Many U.S. officials and experts are surprised by India’s reluctance to support Iran’s referral to the Security Council. They should not be. Politically, no Indian government can afford to appear subservient to U.S. interests. New Delhi values an independent foreign policy shaped, as Prime Minister Manmohan Singh has said, by its own geography, economics and domestic considerations. At a press conference in New York on September 16, Prime Minister Singh pointed out that India is located in the region neighboring Iran, that there are three-and-a-half million Indian workers in the Middle East and that India has the second largest Shiite population in the world, trailing only Iran itself. “Any flare up would present immense difficulties,” he said.
It’s true that India wants to implement the promised nuclear deal with America, and that New Delhi now keenly seeks a closer and broader partnership with Washington. Neither, however, trumps a determination to maintain an independent foreign and economic policy. Any Indian government’s support for US tactics towards Iran would have found little backing either in the Indian parliament or with the public at large.
Let’s let the Indians speak for themselves. The well-respected English-language paper, The Hindu editorialized “India needs to stand firm.”
“ India has come under intense pressure to fall in line with Washington. The United Progressive Alliance Government, unfortunately, has equivocated. It has reiterated its opposition in principle to any kind of nuclear proliferation and declared that Iran was obliged to honour its commitments. It also hopes that the diplomatic processes will produce a `consensus' behind which it can take cover. That will simply not do. A decision on this critical issue must be based on a careful, principled examination of all aspects of the dispute between Teheran and the IAEA. There is absolutely no need to fall in line with the U.S.-led attempt to bully and box in Iran, which unlike India is a party to the NPT, has not conducted any nuclear weapon tests, and has its rights under the Treaty. The IAEA admits it has found no evidence that the Iranian uranium enrichment programme has a weapons orientation; at worst, the regulatory body is `sceptical' about Teheran's claim that the programme is solely for civilian purposes. The imperatives of an independent foreign policy as well as national interests — among other things, India has major stakes in projects for constructive cooperation with Iran, including the proposed gas pipeline — demand that New Delhi take an independent and constructive stand in favour of moderation and an amicable negotiated resolution of a potentially explosive dispute.”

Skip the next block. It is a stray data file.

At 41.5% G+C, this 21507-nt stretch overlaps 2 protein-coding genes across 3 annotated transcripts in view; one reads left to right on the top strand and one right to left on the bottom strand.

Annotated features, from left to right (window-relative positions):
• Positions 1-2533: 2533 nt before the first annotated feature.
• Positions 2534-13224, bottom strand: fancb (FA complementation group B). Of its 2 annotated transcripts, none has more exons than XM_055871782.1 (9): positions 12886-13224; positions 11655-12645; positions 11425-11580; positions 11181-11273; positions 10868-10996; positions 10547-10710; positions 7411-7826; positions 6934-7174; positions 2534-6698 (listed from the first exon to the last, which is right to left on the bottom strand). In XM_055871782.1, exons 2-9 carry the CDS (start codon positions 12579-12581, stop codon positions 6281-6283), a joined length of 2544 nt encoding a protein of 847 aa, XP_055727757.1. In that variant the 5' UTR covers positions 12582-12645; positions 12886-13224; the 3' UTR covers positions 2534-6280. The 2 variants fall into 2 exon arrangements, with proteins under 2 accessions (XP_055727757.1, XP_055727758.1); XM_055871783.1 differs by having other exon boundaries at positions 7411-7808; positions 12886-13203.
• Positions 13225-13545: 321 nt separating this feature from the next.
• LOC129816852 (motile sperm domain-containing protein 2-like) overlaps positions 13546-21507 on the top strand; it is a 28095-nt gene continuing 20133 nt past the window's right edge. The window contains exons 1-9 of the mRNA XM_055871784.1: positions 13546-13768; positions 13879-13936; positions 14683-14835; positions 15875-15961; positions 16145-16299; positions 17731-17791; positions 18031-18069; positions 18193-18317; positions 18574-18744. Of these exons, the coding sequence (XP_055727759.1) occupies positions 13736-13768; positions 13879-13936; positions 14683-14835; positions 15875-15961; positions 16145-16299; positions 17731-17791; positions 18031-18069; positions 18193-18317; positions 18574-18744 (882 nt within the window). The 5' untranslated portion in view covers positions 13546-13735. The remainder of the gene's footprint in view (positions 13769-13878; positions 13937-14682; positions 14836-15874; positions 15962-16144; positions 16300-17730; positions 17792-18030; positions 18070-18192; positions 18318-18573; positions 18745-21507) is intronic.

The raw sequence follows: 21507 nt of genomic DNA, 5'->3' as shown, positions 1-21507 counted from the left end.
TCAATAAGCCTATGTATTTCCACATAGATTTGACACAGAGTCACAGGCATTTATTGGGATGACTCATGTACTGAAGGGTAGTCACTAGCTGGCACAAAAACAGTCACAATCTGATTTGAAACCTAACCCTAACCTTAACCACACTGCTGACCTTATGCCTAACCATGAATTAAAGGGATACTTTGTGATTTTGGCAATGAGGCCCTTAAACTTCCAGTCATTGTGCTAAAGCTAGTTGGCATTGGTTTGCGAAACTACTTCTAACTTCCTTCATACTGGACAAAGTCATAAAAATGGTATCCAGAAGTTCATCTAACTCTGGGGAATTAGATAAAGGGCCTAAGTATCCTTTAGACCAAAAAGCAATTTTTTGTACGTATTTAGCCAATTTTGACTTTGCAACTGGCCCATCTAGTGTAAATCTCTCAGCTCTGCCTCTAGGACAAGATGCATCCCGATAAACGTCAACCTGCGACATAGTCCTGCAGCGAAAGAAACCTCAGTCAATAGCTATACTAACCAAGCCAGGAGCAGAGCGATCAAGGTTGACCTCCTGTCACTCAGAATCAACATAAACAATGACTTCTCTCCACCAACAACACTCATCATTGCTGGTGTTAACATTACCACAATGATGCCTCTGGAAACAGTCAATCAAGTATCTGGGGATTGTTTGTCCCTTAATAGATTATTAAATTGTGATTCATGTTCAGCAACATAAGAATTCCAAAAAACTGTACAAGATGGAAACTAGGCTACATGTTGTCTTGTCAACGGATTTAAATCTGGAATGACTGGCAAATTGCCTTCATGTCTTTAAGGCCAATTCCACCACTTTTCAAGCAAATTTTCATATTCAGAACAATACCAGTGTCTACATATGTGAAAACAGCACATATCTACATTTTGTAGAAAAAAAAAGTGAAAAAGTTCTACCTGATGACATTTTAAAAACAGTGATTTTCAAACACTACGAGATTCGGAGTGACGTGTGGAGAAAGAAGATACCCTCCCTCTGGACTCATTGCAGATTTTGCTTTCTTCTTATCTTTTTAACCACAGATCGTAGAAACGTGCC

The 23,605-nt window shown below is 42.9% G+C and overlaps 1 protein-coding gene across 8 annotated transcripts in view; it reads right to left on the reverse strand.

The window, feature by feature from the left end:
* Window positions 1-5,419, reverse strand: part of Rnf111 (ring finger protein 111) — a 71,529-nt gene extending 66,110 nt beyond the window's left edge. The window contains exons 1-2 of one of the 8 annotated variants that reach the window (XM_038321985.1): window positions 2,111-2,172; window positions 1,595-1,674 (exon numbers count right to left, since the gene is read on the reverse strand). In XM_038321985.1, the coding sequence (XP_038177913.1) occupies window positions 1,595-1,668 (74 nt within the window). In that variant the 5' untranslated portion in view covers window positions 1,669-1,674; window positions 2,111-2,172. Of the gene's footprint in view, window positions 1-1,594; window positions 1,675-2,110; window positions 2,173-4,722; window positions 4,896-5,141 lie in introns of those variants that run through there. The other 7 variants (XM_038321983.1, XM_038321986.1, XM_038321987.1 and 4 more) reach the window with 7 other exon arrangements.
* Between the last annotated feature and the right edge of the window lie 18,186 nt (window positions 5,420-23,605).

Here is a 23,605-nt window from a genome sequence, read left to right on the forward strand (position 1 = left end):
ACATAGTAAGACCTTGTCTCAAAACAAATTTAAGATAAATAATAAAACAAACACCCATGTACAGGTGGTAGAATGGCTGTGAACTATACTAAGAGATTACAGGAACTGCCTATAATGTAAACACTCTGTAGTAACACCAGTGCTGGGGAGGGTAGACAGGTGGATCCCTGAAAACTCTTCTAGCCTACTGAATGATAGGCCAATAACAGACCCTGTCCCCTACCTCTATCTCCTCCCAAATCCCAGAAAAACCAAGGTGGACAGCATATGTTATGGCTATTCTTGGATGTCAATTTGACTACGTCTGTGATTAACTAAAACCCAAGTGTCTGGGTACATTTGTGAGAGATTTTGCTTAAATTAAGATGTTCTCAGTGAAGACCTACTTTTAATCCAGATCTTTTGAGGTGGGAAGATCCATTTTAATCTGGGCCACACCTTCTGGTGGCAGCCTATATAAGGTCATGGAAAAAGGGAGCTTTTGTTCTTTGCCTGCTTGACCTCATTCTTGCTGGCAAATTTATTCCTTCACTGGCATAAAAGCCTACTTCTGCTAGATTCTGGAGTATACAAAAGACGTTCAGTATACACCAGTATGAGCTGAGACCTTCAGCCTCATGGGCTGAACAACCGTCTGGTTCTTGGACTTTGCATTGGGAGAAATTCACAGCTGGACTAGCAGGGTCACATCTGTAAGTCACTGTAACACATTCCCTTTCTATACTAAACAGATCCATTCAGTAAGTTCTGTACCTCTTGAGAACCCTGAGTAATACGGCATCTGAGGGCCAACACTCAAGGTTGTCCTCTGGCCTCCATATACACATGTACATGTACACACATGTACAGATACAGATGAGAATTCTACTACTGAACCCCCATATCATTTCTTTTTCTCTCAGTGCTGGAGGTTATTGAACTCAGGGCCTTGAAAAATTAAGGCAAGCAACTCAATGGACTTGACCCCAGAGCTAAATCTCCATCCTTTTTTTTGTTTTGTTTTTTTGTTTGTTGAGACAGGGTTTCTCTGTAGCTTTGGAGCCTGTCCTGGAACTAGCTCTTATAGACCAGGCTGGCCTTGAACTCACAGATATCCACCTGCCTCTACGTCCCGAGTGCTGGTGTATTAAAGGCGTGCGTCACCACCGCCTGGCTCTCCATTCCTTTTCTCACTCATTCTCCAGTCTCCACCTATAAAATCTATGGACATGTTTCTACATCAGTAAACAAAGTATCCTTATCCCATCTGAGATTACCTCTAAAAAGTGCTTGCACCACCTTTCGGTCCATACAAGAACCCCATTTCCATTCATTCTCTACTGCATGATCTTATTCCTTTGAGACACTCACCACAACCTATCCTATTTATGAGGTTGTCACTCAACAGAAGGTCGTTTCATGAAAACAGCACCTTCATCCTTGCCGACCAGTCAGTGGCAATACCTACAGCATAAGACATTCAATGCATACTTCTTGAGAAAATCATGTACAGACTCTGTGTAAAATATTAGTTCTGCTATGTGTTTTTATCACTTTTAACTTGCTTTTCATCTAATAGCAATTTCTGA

Any regional flare up would create immense difficulties for India in the Persian Gulf and broader Middle East both from an economic and diplomatic perspective, and would present a political challenge for Singh’s coalition government domestically. India is highly dependent on oil imports. About seventy percent of India’s oil is imported. India's oil imports are expected to rise to some 5 million barrels a day by 2020, from around 1.4 million barrels at present. India signed a $4 billion gas-pipeline agreement with Iran, over U.S. objections. Any Indian government will be loathe to incur the wrath of a major energy supplier such as Iran. Furthermore, India sees its relationship with Iran as independent of closer ties with the United States and Israel, much like the United States views its close relationship with Pakistan as unrelated to its emerging partnership with India.
Iran points out that it has a legitimate right to pursue civilian nuclear energy within the framework of its treaty obligations. It says that its growing domestic energy necessitates the pursuit of nuclear energy. It says that the country’s sovereign rights are being threatened by the United States, which is trying to change the rules and rob Tehran of its legitimate rights. These arguments will resonate in a country that is resolutely independent.
The Indo-U.S. nuclear deal, for example, was viewed with some suspicion in India, and Prime Minister Singh had to reassure the country that he had not compromised India’s ability to act independently in the nuclear sphere. If the Prime Minister had agreed to the US tactics on Iran, he would have been besieged with accusations of succumbing to U.S. pressure. Having often referred to the existing nonproliferation regime (with special emphasis on the NPT) as “nuclear apartheid,” India cannot easily support referral of a neighbor with whom it has enjoyed increasingly good relations since the 1990s, one who is a major source of energy and one who has been supportive of India on the Kashmir issue,
Singh says that he agrees with the United States on its objectives with Iran, but disagrees with the “tactics.” With U.S. intelligence services calculating that Iran is about 10 years away from acquiring a nuclear weapon, and with the IAEA still on site in Iran, Singh would be hard pressed to sell a stand that argues that there is no time for diplomacy to work. Speaking in New York, Singh said that India was against Iran acquiring nuclear weapons, but added, “diplomacy must be given scope. The IAEA should be given a chance to work out a consensus.''
Influential Minister for Petroleum and Natural Gas Manishankar Aiyer summarizes New Delhi’s cost-benefit decision-making well: “None of us in Asia should fall victim to the strategies of outsiders. The only way to counter the geopolitics of others is to have our own geopolitics.”
The Carnegie Nuclear Policy Program is an internationally acclaimed source of expertise and policy thinking on nuclear industry, nonproliferation, security, and disarmament. Its multinational staff stays at the forefront of nuclear policy issues in the United States, Russia, China, Northeast Asia, South Asia, and the Middle East.
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